The editors awarded this one an ☀“Official” #NRx Best of the Week Honorable Mention☀.

In The Morning Ritual there’s more video, illustrating there are worse ways to undertake an invasion of southern Europe. One wonders whether Italians and Arabs are distinguishable to sub-Saharan Africans. Probably not.

Porter reflects upon the importance of linguistic higher ground in A name on the breath as an arrow in the wind. For example…

When media organs dryly report that a group of neo-nazis convened at the Ronald Reagan building in downtown D.C. on Saturday they are not actually attempting to convey the time and date of a meeting. They are instead screaming fear of and hate for their enemies into the absorbent subconscious of their readers. Language carries the actual message, not the sentence’s subject and predicate.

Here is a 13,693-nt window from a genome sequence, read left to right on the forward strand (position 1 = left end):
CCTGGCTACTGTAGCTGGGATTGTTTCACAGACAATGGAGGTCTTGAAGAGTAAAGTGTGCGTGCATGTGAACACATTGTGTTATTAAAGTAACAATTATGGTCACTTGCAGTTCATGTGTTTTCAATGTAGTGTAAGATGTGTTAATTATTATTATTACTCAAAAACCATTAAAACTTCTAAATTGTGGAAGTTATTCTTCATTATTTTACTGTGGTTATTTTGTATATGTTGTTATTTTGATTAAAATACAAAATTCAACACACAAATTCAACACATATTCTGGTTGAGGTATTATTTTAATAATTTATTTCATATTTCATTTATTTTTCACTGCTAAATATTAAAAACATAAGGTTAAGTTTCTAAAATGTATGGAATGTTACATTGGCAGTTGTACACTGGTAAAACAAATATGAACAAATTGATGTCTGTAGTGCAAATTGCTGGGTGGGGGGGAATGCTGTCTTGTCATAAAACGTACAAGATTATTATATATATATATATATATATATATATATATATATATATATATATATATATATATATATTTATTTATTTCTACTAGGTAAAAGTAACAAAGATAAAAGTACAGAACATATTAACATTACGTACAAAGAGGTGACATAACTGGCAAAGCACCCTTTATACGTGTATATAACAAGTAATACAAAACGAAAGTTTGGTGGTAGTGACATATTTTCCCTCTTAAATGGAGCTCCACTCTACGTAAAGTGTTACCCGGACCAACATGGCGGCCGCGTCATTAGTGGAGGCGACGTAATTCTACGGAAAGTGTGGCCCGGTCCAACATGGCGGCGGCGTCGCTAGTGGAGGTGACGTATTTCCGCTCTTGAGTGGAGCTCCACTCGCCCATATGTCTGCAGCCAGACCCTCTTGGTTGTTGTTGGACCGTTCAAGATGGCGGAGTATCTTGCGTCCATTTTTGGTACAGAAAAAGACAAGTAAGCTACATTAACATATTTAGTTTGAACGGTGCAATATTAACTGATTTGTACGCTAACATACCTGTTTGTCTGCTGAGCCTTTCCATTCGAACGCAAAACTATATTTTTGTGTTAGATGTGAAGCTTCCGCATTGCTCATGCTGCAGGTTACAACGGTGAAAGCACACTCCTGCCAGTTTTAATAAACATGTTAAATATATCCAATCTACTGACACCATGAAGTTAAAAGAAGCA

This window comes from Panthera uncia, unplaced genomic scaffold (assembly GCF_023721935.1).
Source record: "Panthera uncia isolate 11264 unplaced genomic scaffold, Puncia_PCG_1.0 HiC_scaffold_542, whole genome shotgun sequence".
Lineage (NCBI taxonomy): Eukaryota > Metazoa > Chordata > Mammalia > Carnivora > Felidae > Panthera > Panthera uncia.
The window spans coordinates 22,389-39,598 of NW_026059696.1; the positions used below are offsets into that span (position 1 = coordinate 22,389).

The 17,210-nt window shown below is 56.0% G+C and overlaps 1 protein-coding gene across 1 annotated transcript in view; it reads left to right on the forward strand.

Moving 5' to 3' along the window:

Or when Mike Pence is a bit too accomodating to a hectoring by uppity stage performers…

161119000804-hamilton-mike-pence-november-19-super-teaseDiverse America: Our opponents are hate-bigots deserving only of mockery, lectures, and derision.

Legacy America: Our opponents are “what freedom sounds like.” And boy do they put on a great show!

We should all understand how these linguistic contours funnel observers toward the left as surely as a gutter funnels rain off a roof. Watching these exchanges, people subconsciously internalize the meta hate/fear risk in aligning with the right. While no such risk premium is attached to the left. By the uncontested statements of both sides, the right is oppression while the left is freedom. Which do you think will exert the greater gravitational pull on millions who want only to occupy an emotional safe space? If I say you are evil as you say I’m a swell guy, don’t be surprised when your children are my acolytes.

Conservatives still have a ways to go here.

And chalk this one up to Yellow Privilege, Porter catches The Economist “flummoxed by a China that is entirely disinterested in following us into the toilet swirl”… Little Trouble in Big China.